Phys 460/560 (Quantum Physics) Fall 2016 (UNDER CONSTRUCTION)

Meets - Mon Wed Fri 10-10:50 am LaTourette Hall 237


Likely this will be the Required Textbook (at present being 04/2016) I am still reading through several others - so consider this as just a good book for now. )

Quantum Mechanics for Scientists and Engineers: David A. B. Miller, (2008) Publisher: Cambridge Press.  (This is a quite nice book, it has a more pragmatic approach than the  UG texts that attempt to mimic a graduate physics QM course. I think that it fits well for this course (460/560) - where students will go off in many directions after this course - some to graduate school  in physics (where having good visualizations and intuition of what works will help them when they tackle the math again at a deeper level) and for those going to interdisciplinary areas, they will have enough solid background to understand (and even calculate models) applicable to their fields.

Background textbooks 

Pull your  your Phys III (intro modern physics, i.e., Phys 283) and Intro Modern Physics (i.e., Phys 383) textbooks out of storage!  Please see me for other suggestions and loaners of other helper textbooks at the level if necessary.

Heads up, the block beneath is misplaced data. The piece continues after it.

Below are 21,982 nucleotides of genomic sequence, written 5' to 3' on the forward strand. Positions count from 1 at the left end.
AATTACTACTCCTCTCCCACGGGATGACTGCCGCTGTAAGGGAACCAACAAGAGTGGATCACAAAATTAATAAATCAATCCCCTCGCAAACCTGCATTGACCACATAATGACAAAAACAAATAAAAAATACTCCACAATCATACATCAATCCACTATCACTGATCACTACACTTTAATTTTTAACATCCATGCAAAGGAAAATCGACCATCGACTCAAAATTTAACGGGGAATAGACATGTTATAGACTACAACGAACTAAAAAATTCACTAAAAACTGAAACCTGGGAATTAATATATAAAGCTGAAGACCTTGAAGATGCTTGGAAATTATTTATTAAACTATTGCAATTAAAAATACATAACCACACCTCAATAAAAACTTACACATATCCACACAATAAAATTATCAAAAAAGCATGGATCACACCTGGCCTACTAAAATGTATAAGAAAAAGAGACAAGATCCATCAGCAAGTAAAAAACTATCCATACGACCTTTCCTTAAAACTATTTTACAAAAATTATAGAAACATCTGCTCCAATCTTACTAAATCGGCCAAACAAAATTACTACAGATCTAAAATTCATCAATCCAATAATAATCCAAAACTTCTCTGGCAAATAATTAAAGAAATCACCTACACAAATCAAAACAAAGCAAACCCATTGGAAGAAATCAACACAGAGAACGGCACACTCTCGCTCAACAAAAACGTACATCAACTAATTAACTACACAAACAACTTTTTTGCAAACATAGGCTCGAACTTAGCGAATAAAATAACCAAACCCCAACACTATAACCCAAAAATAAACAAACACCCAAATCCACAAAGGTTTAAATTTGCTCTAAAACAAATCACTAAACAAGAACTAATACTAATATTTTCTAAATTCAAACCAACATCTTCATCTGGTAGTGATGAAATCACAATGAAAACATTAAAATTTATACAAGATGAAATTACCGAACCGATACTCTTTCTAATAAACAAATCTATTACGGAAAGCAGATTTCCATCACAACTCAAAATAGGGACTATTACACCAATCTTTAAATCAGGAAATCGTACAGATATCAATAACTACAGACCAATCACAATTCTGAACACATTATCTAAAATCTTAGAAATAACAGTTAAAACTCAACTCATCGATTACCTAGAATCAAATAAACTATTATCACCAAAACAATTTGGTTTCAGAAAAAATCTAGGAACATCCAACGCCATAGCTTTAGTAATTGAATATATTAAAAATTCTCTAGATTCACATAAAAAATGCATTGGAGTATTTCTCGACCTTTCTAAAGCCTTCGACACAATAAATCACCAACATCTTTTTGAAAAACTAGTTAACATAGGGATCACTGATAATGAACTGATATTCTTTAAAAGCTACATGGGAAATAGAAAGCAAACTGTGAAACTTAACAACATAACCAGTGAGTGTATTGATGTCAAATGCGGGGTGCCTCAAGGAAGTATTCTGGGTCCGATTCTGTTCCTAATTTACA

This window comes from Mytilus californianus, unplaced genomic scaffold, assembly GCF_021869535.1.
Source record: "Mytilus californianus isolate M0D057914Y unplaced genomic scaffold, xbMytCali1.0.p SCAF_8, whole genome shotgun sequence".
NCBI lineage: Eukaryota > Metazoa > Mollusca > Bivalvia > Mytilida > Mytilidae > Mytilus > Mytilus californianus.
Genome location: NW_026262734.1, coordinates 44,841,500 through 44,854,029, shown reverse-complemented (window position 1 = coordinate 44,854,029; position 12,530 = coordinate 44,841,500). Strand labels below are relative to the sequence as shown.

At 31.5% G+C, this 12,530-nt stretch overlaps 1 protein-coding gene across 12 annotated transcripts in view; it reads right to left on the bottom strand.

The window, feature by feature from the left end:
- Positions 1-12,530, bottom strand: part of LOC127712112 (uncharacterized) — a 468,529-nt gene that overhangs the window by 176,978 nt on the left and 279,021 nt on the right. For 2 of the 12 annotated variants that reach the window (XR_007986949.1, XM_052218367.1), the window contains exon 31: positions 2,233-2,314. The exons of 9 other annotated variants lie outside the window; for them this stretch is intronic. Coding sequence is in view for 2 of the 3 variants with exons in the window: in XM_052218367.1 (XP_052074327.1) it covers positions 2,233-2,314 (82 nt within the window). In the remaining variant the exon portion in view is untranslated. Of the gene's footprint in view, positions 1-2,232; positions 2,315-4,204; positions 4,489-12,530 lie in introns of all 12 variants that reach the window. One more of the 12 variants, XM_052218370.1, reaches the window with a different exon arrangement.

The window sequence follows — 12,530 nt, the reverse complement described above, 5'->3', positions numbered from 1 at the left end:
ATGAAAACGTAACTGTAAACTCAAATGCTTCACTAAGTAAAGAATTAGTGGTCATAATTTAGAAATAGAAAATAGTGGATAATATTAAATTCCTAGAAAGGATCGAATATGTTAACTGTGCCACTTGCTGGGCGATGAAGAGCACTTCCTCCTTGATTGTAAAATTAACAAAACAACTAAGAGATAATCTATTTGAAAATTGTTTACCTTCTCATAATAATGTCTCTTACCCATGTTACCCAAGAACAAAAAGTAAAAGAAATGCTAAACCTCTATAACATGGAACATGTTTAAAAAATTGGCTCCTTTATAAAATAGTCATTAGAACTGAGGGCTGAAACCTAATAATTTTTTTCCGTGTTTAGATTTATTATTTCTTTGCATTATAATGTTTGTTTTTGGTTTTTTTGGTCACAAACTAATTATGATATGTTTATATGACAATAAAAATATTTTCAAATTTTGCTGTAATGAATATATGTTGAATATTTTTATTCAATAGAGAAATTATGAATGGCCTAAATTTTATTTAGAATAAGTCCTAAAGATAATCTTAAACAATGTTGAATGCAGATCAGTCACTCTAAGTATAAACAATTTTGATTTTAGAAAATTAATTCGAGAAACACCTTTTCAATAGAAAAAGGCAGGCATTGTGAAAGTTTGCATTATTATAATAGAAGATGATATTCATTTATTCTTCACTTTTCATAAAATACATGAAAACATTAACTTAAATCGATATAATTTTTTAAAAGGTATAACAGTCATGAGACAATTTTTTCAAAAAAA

Additional textbooks at the upper level UG level (similar to this course) that have good material covered in different ways or problems for practice.

Introduction to Quantum Mechanics: in Chemistry, Materials Science, and Biology,
S. M. Blinder, Academic Press.

The following are very classic text often used for 2 semester UG quantum physics courses.
Introduction to Quantum Mechanics, David J. Griffiths,  Pearson Prentice Hall;
Introductory Quantum Mechanics,  Richard Liboff,  Addison Wesley Publishing;
Quantum Mechanics: Concepts and Applications, Nouredine Zettili, Wiley Publishing

I have not seen the following - but just ran across it and was able to see the table of contents - has a broad and interesting selection of topics.
The Quantum Mechanics Solver: How to Apply Quantum Theory to Modern Physics,
Jean-Louis Basdevant and Jean Dalibard, Springer Press

Note to Phys 560 students (graduate credit)

Phys 560 students will usually have extra required problems added into the homework, or some problems replaced by more sophisticated versions. Typically, one of their exam problem choices will be replaced  with a problem that requires a deeper level of understanding. I otherwise will use the same 'percentage' weighting  for final grade.